WASHINGTON (Sputnik) – The European Union shares the United States’ concern over China’s trade practices, including cybertheft, the bloc’s trade commissioner, Cecilia Malmstroem, said.
“We very much share the criticism that the US has voiced, we have done the same when it comes to China as a country with massive subsidies to state-owned companies, with forced technology transfers, cybertheft and so on, and we are working with the US and Japan actually, in a working group trying to address these issues within the WTO [World Trade Organization],” Malmstroem said in an interview with the CNBC news late on Wednesday.
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On Wednesday, Malmstroem had a meeting with US Trade Representative Robert Lighthizer. Following the meeting, the EU official noted that the European Union had already started drafting the list of US goods that would be slapped with tariffs if the United States imposes duties on automobile exports from the European Union in addition to “not justified” tariffs on aluminum and steel.
“The tariffs that we put on, you mentioned Harley-Davidson [US motorcycles] and a few other products, were the results of the tariffs on the 25 percents on steel and 10 percent on aluminum, so these were a sort of retaliatory measures by the European Union, we are ready to take them away the same day as the US would take away their tariffs on steel and aluminum… And should the US, which we certainly hope will not happen, also impose tariffs on cars and car parts, likewise, we would retaliate on a number of products, we are in the preparatory phase of having such a list if it would be needed,” the trade commissioner said.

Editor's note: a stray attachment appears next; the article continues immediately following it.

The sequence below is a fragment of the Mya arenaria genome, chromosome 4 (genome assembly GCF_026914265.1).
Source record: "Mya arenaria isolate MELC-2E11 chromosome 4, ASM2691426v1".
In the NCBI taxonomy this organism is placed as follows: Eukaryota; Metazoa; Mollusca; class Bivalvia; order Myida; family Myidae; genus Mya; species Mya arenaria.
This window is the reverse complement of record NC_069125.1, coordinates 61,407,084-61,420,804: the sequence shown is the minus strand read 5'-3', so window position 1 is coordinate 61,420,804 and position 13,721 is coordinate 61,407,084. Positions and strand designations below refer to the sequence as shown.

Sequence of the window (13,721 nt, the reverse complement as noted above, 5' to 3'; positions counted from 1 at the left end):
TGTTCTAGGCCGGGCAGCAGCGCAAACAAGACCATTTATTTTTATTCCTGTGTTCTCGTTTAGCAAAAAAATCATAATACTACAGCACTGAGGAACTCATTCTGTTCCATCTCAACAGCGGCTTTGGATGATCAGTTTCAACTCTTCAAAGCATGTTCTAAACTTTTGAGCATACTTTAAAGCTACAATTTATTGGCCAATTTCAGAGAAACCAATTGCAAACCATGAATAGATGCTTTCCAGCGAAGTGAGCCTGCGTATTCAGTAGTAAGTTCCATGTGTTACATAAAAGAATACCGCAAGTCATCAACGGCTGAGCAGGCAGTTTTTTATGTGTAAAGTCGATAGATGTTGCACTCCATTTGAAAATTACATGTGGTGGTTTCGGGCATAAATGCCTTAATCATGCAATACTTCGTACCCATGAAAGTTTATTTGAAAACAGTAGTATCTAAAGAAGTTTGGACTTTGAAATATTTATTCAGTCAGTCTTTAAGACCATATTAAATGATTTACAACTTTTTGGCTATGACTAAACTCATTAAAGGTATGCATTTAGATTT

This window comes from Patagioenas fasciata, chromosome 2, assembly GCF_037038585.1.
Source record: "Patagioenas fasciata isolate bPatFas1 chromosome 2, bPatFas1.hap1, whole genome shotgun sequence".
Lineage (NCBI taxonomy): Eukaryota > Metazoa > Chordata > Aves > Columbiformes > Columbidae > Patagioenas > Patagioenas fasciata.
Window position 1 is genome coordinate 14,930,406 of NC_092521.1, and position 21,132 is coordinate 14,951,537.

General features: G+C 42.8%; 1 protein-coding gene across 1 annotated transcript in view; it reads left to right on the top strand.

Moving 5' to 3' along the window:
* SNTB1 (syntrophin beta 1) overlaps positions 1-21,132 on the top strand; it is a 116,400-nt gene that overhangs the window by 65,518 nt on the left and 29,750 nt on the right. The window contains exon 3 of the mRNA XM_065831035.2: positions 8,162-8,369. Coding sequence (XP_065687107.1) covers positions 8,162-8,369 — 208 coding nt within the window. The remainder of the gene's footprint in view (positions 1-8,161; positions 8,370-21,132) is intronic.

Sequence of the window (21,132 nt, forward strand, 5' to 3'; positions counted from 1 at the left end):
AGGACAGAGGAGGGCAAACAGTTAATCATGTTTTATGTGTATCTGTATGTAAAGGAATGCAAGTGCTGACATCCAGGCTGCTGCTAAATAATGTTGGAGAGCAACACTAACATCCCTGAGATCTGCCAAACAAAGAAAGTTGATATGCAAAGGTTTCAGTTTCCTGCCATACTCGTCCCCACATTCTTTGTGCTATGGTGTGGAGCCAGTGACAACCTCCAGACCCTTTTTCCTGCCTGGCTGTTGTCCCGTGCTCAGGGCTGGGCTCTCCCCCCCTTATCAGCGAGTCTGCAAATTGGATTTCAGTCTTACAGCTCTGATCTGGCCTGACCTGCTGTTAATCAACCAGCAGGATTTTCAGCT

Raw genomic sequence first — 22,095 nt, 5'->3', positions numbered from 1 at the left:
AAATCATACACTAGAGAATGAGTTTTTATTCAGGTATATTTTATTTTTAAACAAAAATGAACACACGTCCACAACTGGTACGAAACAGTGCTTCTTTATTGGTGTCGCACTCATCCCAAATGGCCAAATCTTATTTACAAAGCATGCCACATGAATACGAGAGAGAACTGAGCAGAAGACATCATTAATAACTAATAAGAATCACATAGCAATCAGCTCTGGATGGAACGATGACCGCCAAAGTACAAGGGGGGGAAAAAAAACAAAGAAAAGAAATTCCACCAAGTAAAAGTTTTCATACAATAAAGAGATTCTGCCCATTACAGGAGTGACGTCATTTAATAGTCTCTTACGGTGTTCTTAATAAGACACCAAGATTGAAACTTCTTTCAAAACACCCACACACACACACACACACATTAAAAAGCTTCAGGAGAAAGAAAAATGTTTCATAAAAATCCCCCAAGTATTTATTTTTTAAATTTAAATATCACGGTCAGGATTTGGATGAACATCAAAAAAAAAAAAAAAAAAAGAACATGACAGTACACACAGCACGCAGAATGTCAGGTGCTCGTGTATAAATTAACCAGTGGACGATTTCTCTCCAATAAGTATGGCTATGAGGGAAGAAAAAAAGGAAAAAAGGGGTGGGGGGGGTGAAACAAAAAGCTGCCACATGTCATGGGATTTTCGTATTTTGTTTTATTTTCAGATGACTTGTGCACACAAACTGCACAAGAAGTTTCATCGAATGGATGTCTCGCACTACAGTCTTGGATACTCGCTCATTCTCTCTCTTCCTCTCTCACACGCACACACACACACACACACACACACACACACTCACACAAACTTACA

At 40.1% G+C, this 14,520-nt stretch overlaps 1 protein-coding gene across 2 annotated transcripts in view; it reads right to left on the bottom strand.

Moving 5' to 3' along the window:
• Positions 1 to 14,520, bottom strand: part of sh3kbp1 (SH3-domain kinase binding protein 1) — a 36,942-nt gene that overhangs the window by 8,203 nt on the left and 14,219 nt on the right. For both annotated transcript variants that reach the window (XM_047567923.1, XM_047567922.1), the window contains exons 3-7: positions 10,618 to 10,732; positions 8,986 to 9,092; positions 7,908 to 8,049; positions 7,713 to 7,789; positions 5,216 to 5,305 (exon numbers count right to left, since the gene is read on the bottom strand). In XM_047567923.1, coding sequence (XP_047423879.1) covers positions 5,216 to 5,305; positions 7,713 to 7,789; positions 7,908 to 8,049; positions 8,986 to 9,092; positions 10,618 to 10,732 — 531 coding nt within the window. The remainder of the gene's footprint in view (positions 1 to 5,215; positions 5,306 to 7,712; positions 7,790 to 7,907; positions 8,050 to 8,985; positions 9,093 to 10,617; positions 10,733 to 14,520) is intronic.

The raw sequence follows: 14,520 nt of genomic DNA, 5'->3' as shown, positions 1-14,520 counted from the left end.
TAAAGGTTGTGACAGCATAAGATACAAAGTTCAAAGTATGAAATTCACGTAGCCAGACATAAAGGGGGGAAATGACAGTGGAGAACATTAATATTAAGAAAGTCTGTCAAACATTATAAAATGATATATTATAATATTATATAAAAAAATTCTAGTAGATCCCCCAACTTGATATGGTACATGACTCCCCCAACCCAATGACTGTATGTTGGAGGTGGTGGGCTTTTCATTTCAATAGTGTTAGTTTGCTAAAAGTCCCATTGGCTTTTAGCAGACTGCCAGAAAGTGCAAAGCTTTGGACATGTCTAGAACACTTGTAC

The administration of US President Donald Trump has been waging trade wars across the world. In June, Trump slapped Europe with tariffs on steel and aluminum imported into the United States, with the bloc retaliating by levying its own tariffs on over $3.2 billion worth of the US imports, including motorcycles. In July, Trump said that the United States would refrain from imposing new tariffs on EU goods as long as the two sides are engaged in negotiations, however, later, the president once again threatened to hit the bloc with 25 percent tariffs on automobiles.
The US president also unleashed war against one of the world’s largest economies — China — announcing 25 percent tariffs on $50 billion worth of imported Chinese goods and prompting Beijing to respond in kind. In September, Washington announced 10 percent import duties on $200 billion worth of Chinese goods, with the tariffs set to leap to 25 percent on January 1, 2019.
The United States has accused China of stealing trade secrets from US companies and of using “unfair trade practices,” including dumping and higher tariffs on the goods exported from the United States.